I sat down at the pharmacy bench to wait the last fifteen minutes until our prescription would be ready. I checked my phone for messages, sent out a text, and looked at the time again. Barely a minute had passed. Just then, I caught someone in my peripheral vision. It was a heavy-set balding man with a dirty t-shirt and crooked glasses. He came over, set right beside me, and I caught a wind of a musty smell. I’d seen this guy around town many times and knew him to be very “different.” Just then, came the moment I was dreading; He started talking to me.
I always had tactful exit strategies for moments like this. Usually, a fake telephone call, last-second purchase, or just simply pretending I didn’t hear the first sentence. It’s not that I’m a bad person, I just don’t prefer having conversations with a stranger. Especially one who didn’t seem to grasp typical social norms. I knew that, if I didn’t immediately extract myself from this situation, I’d be knee-deep in uncomfortable and inconvenient chit chat for the next few minutes.
Then something completely unexpected took place. I turned to look at the man and my mind immediately shifted to my daughter, Cailyn. Instead of picking up my phone, we talked. Apparently, this was just the opening that he needed. He shared stories about himself and his extended family. He told me about his week and pretty much everything short of what he ate for lunch. As the minutes moved along, it became apparent that this guy didn’t get the opportunity to engage with other people very often. I started to ask questions and share some stories of my own. In that moment, I began to get emotional. I pictured Cailyn sitting next to me and thought back to the prayers of a parent, just hoping God would keep their socially awkward child from being alone. In those few minutes, he wasn’t.
Like so many others, I’m a naturally a person of self-interest. I veer into the direction of the least inconvenience and tend to avoid problems that come with interacting with others. I’ve always been good at keeping my eyes ahead, pressing towards my goal, and tuning out the world in the process. It was far easier to clear my mind by passing a few bucks to charity than to give of my time and comfort. That was before Cailyn came along. Before I caught people whispering when she would scream and bite herself. Before I witnessed Cailyn jump around and babble to a woman, who walked directly by without even a smile. It was a time where I was oblivious to a world that will acknowledge me, but completely ignore my beautiful little girl because she gets too close and stems when she tries to talk. This new revelation was a box-cutter to the heart.
Conversely, there have been a few people in our life (and we remember every one) who immediately drop to a crouched position, at eye level with Cailyn to say “hi.” They press her for eye contact and wait patiently for a response. It was this type of interaction that inspired me to develop a new habit. Now, whenever I see someone that I would typically avoid, I picture Cailyn.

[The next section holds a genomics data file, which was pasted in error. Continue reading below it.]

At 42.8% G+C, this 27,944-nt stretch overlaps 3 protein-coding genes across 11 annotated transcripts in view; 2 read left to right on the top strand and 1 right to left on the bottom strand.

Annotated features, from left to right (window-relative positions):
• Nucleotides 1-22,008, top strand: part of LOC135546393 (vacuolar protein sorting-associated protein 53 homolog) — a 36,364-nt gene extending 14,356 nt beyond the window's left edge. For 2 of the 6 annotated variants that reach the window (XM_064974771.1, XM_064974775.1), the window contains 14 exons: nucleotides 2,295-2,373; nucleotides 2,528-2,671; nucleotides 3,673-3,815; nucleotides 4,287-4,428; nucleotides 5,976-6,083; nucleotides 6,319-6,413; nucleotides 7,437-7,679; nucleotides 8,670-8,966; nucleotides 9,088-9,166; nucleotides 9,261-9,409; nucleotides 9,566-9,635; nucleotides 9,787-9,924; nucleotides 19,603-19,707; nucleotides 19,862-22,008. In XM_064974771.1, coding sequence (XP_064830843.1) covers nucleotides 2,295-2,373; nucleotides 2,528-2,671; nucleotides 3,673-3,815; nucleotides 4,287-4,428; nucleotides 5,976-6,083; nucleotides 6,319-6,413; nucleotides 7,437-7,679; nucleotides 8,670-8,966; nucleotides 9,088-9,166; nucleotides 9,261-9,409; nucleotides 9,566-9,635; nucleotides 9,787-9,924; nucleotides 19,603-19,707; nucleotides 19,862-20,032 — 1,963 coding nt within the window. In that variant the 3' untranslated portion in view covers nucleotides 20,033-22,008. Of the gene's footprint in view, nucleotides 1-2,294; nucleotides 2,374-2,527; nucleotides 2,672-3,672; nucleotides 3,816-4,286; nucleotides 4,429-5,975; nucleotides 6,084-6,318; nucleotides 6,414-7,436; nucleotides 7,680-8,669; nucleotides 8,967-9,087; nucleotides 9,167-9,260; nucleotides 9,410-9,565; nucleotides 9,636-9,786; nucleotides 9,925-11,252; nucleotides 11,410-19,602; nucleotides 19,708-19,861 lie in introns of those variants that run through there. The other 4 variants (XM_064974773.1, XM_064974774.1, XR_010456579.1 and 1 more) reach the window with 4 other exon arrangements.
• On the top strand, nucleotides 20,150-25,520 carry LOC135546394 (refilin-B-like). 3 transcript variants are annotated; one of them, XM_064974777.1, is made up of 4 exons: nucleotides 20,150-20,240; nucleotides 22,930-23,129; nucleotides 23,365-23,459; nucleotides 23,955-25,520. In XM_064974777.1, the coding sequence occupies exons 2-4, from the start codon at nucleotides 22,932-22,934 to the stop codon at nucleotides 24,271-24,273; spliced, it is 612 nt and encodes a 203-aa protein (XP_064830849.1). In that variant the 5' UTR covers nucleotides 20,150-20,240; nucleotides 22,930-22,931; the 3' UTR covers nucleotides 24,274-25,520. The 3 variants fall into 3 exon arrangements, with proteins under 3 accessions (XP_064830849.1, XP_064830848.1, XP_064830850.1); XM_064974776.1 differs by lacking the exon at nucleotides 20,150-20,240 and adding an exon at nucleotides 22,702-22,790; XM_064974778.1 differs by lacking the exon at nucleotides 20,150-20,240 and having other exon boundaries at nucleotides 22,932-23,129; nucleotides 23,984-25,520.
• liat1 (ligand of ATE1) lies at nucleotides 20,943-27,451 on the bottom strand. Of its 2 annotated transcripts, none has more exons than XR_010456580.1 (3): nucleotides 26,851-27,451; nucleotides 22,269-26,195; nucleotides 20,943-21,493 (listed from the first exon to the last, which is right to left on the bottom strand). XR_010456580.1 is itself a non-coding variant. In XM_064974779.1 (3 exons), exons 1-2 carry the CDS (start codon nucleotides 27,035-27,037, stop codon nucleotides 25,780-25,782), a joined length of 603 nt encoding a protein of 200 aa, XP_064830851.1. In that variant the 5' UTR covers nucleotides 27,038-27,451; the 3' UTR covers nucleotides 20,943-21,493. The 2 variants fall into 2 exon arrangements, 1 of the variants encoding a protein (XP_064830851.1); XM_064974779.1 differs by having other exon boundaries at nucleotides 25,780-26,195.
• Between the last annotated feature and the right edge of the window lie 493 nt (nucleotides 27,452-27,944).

One day, this came in the form of bringing coffee and remembering the birthday of a man who sold newspapers outside of a building downtown. I decided that I’d want someone to make my daughter feel special on her special day. Another day, it was simply a smile and “hi” to an extremely awkward girl, who seemed disturbed and was staring at her feet, as she walked. She seemed surprised, but her demeanor shifted as she smiled back and returned the greeting. I remember saying a prayer that someone would take the time to smile and make Cailyn feel valued in a moment she was in that condition.
I’m not telling these stories to boast. In retrospect, my interaction with individuals less fortunate than myself had been nothing short of repulsive. My human nature is judgmental, narcissistic, and apathetic. The greatest tragedy is that it took my child being diagnosed with Autism to change it. Once I began to personalize a seemingly endless sea of faces, I was able to see from the perspective of a father and a God that created each of them with value. This was a gift of immeasurable value from my three year old angel. It is the antidote to one of my greatest personality flaws and exposed a sobering truth:
The entire time I’d been trying to repair Cailyn, I was the one lying broken on the workbench.
I still get caught up in my own situations. I react poorly and lose patience more easily on Cailyn’s severe days. When they hit one of us particularly hard, Amber and I say we’re having an “Autism” day. This began as a reflection of Cailyn’s behavior but is now an indicator that I’ve lost perspective. When these moments hit, I reflect back to my view from the workbench and my prayer begins to evolve from “God, make my daughter better.” to “God, make ME better.”
Thanks to Cailyn, the work has already begun.